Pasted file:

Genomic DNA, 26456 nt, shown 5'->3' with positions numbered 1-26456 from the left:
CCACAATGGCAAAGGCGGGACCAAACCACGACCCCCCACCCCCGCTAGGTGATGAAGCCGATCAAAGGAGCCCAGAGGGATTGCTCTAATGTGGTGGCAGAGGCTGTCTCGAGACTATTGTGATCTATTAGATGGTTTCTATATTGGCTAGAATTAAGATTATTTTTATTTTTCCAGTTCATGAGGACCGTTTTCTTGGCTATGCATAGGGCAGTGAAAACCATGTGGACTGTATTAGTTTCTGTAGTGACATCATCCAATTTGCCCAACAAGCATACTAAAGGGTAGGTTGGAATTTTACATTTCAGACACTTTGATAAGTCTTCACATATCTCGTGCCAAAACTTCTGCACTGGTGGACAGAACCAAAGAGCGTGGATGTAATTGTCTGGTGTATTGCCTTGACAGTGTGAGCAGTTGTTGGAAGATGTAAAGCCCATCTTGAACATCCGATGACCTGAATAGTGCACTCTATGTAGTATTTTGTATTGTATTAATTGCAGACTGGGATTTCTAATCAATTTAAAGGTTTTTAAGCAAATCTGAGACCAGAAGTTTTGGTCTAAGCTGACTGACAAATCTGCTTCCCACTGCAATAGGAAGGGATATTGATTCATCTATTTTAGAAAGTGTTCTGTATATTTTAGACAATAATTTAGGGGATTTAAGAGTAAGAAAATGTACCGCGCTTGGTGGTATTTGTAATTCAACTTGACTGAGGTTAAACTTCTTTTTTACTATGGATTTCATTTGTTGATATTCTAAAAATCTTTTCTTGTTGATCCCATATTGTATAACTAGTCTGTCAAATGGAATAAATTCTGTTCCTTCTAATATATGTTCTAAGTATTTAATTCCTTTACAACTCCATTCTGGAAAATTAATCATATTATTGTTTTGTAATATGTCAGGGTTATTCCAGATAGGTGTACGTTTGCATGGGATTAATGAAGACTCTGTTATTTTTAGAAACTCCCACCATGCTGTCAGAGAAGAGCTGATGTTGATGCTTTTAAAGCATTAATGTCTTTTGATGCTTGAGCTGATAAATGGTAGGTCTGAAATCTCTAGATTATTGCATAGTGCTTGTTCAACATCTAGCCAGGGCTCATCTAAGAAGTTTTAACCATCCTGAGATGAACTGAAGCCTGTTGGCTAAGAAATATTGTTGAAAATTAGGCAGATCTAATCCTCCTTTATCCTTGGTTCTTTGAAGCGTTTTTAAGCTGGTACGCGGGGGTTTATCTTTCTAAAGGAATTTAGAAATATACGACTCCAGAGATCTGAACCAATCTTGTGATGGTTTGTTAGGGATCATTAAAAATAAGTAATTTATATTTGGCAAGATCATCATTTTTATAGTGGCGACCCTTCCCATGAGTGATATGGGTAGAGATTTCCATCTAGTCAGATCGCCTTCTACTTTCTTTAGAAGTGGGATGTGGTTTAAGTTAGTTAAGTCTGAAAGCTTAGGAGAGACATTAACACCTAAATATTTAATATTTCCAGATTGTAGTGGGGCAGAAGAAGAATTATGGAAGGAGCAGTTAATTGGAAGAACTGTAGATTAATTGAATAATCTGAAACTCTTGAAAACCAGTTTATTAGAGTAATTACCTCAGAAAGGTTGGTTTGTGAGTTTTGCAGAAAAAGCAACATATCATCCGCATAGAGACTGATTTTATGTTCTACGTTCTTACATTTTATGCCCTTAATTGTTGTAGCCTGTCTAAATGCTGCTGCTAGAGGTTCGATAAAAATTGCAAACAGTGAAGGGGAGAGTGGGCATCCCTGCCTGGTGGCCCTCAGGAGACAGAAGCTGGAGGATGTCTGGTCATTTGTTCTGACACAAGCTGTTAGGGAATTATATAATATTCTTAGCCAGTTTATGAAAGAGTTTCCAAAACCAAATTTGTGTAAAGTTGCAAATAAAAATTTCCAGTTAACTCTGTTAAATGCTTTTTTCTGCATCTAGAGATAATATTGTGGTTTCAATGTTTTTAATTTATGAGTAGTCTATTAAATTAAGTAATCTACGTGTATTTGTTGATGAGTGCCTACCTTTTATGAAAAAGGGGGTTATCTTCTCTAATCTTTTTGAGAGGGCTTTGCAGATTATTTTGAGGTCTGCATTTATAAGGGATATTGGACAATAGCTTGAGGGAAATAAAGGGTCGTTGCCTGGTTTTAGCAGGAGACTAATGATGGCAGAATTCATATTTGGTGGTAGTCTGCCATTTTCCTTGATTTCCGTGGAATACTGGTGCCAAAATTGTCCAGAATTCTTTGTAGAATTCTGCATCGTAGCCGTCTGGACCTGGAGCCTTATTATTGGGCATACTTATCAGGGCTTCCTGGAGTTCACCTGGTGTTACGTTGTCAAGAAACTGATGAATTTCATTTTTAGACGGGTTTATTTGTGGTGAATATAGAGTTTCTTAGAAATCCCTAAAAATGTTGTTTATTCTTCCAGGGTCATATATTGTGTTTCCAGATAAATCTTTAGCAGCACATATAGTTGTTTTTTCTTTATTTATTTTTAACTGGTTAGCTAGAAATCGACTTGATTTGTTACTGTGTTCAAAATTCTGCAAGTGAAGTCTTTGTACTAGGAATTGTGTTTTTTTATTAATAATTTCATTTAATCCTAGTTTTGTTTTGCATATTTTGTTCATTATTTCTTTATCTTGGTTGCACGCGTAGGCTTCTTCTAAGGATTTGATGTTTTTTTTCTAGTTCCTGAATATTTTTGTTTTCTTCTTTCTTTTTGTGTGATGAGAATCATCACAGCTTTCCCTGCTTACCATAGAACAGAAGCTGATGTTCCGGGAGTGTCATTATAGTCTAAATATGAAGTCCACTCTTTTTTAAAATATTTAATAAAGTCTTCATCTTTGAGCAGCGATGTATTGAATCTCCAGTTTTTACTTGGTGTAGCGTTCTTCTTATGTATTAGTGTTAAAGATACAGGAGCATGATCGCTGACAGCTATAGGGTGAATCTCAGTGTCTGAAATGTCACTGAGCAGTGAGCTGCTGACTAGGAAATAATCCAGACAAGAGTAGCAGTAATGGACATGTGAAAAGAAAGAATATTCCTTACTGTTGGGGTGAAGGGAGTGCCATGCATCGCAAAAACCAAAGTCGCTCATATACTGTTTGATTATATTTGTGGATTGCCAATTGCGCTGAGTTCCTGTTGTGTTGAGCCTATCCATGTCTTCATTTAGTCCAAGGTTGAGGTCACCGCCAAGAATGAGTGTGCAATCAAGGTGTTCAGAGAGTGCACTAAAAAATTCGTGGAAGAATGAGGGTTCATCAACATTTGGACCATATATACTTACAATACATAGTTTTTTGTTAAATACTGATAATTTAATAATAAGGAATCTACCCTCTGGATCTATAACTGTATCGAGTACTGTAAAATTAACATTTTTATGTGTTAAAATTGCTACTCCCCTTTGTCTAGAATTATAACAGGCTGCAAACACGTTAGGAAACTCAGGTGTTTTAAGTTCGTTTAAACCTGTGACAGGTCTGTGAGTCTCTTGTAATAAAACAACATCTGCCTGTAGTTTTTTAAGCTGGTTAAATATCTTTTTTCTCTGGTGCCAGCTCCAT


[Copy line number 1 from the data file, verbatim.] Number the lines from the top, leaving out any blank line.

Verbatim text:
Genomic DNA, 26456 nt, shown 5'->3' with positions numbered 1-26456 from the left: